The court acknowledged its prior ruling that the Shelly evidence " wasn't relevant to the charge" during the guilt phase, but nonetheless allowed the statements to come in during the sentencing phase through Investigator Joni Clark and Dusty Holley. (Shelly never appeared or testified during any phase of the trial.) Clark said that Holley told her that several years ago, when he and Shelly were adults and living in the same house, he approached Shelly while she was in his bed and touched her breasts on top of her clothes and that she had laughed. Dusty Holley testified that she had " confronted Trenton about something with Shelly," but he didn't tell her what he did, he only confirmed that it had happened.

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This brings us to Holley's appellate argument that the court erred by letting the jury hear evidence of alleged prior sexual contact with his sister during the sentencing phase when it was excluded during the guilt phase. We review a circuit court's decision to admit evidence in the penalty phase of a trial for an abuse of discretion. Id. The pivotal legal point, however, is that we need not decide the issue presented because Holley cannot establish prejudice from the admission of the evidence during sentencing. A defendant who is sentenced within the statutory range--and short of the maximum sentence--cannot establish prejudice. Tate v. State, 367 Ark. 576, 583, 242 S.W.3d 254, 261 (2006) (declining to decide alleged sentencing-phase error because the defendant received less than the maximum sentence and therefore could not establish a prejudicial error).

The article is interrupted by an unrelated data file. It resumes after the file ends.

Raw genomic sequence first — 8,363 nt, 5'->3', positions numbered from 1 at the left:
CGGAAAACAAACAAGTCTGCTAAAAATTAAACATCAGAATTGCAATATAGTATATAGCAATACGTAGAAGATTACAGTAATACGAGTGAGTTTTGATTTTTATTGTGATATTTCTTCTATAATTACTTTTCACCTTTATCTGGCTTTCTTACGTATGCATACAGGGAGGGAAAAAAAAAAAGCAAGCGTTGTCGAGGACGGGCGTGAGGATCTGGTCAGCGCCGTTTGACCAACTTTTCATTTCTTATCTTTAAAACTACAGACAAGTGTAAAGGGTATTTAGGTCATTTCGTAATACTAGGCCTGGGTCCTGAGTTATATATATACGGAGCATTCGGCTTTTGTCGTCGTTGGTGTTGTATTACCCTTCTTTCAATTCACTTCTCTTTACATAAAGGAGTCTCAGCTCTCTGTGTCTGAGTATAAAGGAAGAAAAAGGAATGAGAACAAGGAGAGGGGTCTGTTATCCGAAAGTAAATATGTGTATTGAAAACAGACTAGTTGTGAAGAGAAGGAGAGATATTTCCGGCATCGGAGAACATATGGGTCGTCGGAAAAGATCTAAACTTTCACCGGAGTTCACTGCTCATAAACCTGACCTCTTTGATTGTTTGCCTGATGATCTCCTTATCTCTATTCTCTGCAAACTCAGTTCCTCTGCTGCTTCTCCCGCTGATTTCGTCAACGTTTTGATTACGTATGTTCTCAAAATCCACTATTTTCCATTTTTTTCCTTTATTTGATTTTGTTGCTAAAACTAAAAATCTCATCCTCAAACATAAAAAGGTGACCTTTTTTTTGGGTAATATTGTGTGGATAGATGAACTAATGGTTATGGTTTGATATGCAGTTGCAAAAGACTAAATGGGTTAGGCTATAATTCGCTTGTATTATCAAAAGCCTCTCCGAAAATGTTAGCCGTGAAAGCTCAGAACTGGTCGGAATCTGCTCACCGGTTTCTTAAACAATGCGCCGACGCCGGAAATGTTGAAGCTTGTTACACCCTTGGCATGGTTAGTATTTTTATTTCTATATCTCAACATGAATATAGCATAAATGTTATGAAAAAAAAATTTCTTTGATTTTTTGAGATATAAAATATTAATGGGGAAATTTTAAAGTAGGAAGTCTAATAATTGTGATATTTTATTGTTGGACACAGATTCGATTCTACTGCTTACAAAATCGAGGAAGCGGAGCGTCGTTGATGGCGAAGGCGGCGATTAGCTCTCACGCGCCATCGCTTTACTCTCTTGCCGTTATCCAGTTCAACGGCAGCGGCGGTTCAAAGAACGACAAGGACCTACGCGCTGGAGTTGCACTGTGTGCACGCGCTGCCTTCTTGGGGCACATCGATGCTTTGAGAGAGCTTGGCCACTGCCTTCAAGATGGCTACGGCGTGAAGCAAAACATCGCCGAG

The statutory sentencing range for second-degree sexual assault is five to twenty years, Ark. Code Ann. § 5-4-401(a)(3) (Repl. 2009), and Holley received seventeen years. Because Holley cannot establish a sentencing-phase error as matter of law, we need not address whether the circuit court erred in admitting the Holley/Shelly testimony in the first place.

IV. Conclusion

We affirm Holley's conviction and the related sentence.


Wynne and Glover, JJ., agree.